Genre: Contemporary Women

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My Husband’s Wife is a Multi-Layered Psychological Thriller

February 8, 2017 Book Review, reviews 4

I received this book for free from the publisher in exchange for an honest review. This does not affect my opinion of the book nor the content of my review.

My Husband’s Wife is a Multi-Layered Psychological ThrillerMy Husband's Wife by Jane Corry
Published by Pamela Dorman Books on January 31st 2017
Genres: Contemporary Women, Fiction, Thriller
Pages: 352
Source: complimentary review copy
AmazonBarnes & Noble
Goodreads

This post contains affiliate links you can use to purchase the book. If you buy the book using the link, I will receive a small commission from the sale at no cost to you.

There are times when you’ll find yourself swearing that blue is black. You’ll truly believe it yourself. We all do it. It’s not that lawyers lie. It’s that they twist the real facts to make another world that everyone else believe in, too. And who’s to say that won’t be a better world? Lily in My Husband’s Wife

A Multi-Layered Psychological Thriller

A book about the lies we tell to others and ourselves to survive this thing called life. Lily is an up-and-coming solicitor in a London firm married to Ed, a self-professed genius artist. Lily and Ed live in a small flat across the hall from Francesca and her 9-year-old daughter, Carla. When Lily is given the criminal appeal of Joe Thomas her life becomes entwined with Joe’s in a way she never imagined. In the meantime, Lily and Ed become enmeshed in the lives of their neighbors when Lily offers to watch Carla anytime Francesca needs help. Life is messy and only gets messier when lies are told and secrets are kept.

The strongest point of My Husband’s Wife is the twisting and turning plot points. There’s almost too many to keep up with, but it kept me turning the pages. The characters are not likable. Every time I thought Lily was going to redeem herself another layer of her character was exposed. Whenever I thought Carla would grow up and evolve, she surprised me with her actions once again. Told in the alternating voice of Lily and Carla, My Husband’s Wife is like an onion – layer upon layer revealed.

As the debut thriller for author Jane Corry, My Husband’s Wife is a solidly good book. Jane Corry has mastered the queer intricacies of human behavior. Secrets can (and do) have devastating consequences as revealed in My Husband’s Wife. I read somewhere that this book is comparable to a Liane Moriarty novel and can understand the comparison. Jane Corry is not the writer that Liane Moriarty is (yet), but her plotting and focus on human behavior are certainly a good comparison. I’m looking forward to watching Jane Corry’s rise in the ranks of creating compelling psychological thrillers that entertain and shock while revealing the worst in man and woman-kind!

Recommended for anyone who enjoys deeply flawed characters, layer upon layer of sub-plots, and irony – lots of irony.


 

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Thoughts on Flight Patterns

May 24, 2016 Book Review, reviews 4

I received this book for free from the publisher in exchange for an honest review. This does not affect my opinion of the book nor the content of my review.

Thoughts on Flight PatternsFlight Patterns by Karen White
Published by NAL on May 24th 2016
Genres: Contemporary Women, Fiction, Southern
Pages: 416
Source: complimentary review copy
AmazonIndieBound
Goodreads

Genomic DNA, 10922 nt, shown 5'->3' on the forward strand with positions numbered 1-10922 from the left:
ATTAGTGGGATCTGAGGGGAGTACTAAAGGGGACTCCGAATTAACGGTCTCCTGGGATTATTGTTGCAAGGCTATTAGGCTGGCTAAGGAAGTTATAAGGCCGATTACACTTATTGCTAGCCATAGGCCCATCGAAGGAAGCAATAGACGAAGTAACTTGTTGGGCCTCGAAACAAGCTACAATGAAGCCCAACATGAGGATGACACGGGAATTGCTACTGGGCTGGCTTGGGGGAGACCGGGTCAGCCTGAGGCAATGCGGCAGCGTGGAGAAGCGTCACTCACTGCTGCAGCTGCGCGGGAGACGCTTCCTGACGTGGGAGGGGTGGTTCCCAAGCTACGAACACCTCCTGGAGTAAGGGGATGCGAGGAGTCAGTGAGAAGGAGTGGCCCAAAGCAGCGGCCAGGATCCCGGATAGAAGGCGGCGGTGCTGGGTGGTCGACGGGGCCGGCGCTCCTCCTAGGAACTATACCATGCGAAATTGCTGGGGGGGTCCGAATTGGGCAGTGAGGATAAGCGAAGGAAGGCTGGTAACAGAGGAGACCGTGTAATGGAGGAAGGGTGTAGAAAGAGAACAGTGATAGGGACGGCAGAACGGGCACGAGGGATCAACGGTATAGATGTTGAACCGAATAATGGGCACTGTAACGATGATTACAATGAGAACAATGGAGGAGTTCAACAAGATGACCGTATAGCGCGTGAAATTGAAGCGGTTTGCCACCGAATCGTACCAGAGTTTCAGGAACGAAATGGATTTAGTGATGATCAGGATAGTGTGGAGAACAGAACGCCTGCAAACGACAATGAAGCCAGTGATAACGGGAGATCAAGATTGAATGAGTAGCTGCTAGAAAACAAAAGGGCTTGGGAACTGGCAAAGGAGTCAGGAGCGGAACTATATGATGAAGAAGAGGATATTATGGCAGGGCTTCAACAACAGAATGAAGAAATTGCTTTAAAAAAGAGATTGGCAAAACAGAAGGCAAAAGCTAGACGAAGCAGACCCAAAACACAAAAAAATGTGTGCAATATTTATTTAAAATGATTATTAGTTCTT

I’ve been a fan of Karen White’s books since Falling Home and After the Rain. She’s one of those authors that it doesn’t matter what the book is about, I’m going to buy it. My absolute favorite book of Karen White’s is On Folly Beach ~ that one was like immersing myself in dream, buying a used bookstore & living at the beach…

So about Flight Patterns. I’m not sure what went wrong with this one, but for me, I simply could not buy into the premise, the characters or even the setting. And setting is typically this author’s strong point!

What I did not love

  • Maisy. She was angry at the world, spiteful and simply not a nice person. It seemed like the author was trying to make a point with Maisy’s character and how our parents can affect us even into adulthood. I did not see any real growth in her character throughout the book. Even in the end she felt flat and one-dimensional to me – an angry, bitter person.
  • The progression of the book seemed stilted. It’s like the author threw every contrived scenario at the characters in order to create emotional drama and impact but instead, it didn’t flow with White’s typical immersive storytelling skill.
  • The novel felt too long and drawn out. We were told many, many times how Birdie was mentally unstable and Maisie was ‘justifiably’ angry and Georgia was responsible for everything.

[Tweet “The good and the bad with #flightpatterns”]

What I did enjoy

  • Becky, Maisy’s daughter. Such a sweetly drawn character who stole the show for me.
  • Many of the bee facts – fascinating!

When a hive is invaded by a wasp, the bees cluster around the intruder and fan their wings to make it 117 degrees, knowing that wasps cannot survive temperatures above 116. This is the ultimate act of survival, as the bees will die if the temperature reaches 118 degrees.

  • Nuggets of life truths sprinkled throughout the book:

When you let your hurt from the past control you, you are tied to it forever. You will never change your life until you learn to let go the things that once hurt you.

Because no one can hurt us as much as those we love the most.

Sometimes all we need to do to forgive our parents is to understand their own childhoods.

I”d honestly recommend one of Karen White’s earlier books over this one, especially On Folly Beach…have I mentioned how much I love that book?!?

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Book Review: A Week at the Lake

July 7, 2015 Book Review 7

I received this book for free from the publisher in exchange for an honest review. This does not affect my opinion of the book nor the content of my review.

Book Review: A Week at the LakeA Week at the Lake by Wendy Wax
Published by Berkley Books, Penguin on June 23rd, 2015
Genres: Contemporary Women, Fiction
Pages: 432
Source: complimentary review copy
Goodreads